“We are saddened over the death of a young man who had promise, potential and his whole life ahead of him. On behalf of the university, I offer sincere condolences to his family and friends. Going forward, we must find a way to work together as a community to end this event and avoid more senseless tragedy,” Jones said in a statement.

UI spokeswoman Robin Kaler observed that until Mr. Morales’ fall, the day had been manageable.

There was a heavy police presence on campus, with an emphasis on safety.

“Until this happened, people were saying it seemed really quiet and more subdued this year,” Kaler said.

The university tries to counteract the event, which it does not condone and considers an embarrassment, with education.

“We, of course, do alcohol responsibility training with all students when they start, we send a letter to parents a few weeks ahead of Unofficial asking them to talk with their children. Police and student volunteers go around to areas where students live and talk to students about making good choices,” Kaler said.

The UI Police Department also promotes safe behavior through social media and enlists the cooperation of apartment owners. Part of the education effort specifies balconies, Kaler said.

“Please don’t go out on balconies. It’s really dangerous. We’ve lost a human being for no good reason,” she said.

Preliminary numbers of Friday’s police activity revealed that 112 notices to appear in court were issued to people for such crimes as carrying alcohol in public, battery and minors in possession of alcohol. That figure was down from about 152 last year.

There were also about 20 people taken to hospitals for intoxication, she said.

On Saturday morning, a representative of the UI dean of students’ office was handing out contact cards to residents of Mr. Morales’ apartment building in case any of them needed UI resources to deal with the tragedy.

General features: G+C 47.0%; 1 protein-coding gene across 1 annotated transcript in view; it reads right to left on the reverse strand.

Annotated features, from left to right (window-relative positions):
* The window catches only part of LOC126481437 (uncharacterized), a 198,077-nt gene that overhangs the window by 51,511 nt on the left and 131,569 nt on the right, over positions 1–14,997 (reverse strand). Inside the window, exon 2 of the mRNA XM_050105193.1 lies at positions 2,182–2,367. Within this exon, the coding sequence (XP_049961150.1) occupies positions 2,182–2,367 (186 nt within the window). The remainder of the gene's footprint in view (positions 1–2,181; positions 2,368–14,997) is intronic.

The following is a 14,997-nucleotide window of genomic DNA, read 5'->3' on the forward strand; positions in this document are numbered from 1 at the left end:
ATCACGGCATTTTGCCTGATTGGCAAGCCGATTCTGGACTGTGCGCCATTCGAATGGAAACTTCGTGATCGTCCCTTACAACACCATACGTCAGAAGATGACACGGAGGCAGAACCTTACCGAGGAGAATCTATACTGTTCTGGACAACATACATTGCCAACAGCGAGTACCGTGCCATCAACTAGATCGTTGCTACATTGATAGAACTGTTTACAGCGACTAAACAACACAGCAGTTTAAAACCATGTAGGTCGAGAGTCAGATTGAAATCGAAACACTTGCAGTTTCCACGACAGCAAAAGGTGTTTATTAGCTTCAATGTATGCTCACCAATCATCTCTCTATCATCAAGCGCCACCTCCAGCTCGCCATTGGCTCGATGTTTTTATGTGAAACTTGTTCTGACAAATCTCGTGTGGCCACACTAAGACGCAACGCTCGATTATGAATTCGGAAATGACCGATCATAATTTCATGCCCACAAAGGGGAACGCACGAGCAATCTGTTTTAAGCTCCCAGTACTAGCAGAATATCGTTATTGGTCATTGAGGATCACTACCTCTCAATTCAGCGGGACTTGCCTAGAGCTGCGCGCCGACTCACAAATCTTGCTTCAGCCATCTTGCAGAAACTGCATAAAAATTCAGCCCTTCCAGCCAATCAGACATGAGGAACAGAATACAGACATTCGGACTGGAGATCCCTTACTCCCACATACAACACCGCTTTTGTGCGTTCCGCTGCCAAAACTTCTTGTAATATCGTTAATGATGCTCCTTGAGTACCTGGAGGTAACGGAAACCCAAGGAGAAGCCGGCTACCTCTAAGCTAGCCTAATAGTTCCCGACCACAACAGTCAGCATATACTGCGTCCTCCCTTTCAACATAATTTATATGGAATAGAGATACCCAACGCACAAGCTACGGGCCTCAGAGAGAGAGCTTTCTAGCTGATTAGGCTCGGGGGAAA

The heartbreaking history
“We must find a way to work together as a community to end this event,” Chancellor Robert Jones said Saturday, the day after a UI student died during the “Unofficial St. Patrick’s Day” weekend. Since the event began in 1995, three students have died and two have been seriously injured:


Jonathan Morales, 23, dies in a fall from his fourth-floor apartment balcony at 51 E. John St., C. He had been drinking, authorities said Saturday.

Urbana’s Bradley Bunte, 21, is hit by two motorists as he crosses University Avenue near McCullough Street. Mr. Bunte, who had a blood-alcohol content of 0.27 percent, dies from his injuries three days later.

Caroline Yoon, 22, dies from head injuries after falling from the back of a motorcycle that crashes near Healey and Wright streets. Although the driver had been drinking, a DUI charge is thrown out because prosecutors couldn’t prove he was impaired at the time of the crash.


A 21-year-old man who admitted he was drinking falls from a balcony at 501 E. Healey St. and breaks his pelvis and bones in his face.

A 21-year-old man falls three stories as he apparently tries to climb from a third-floor balcony to the fourth floor.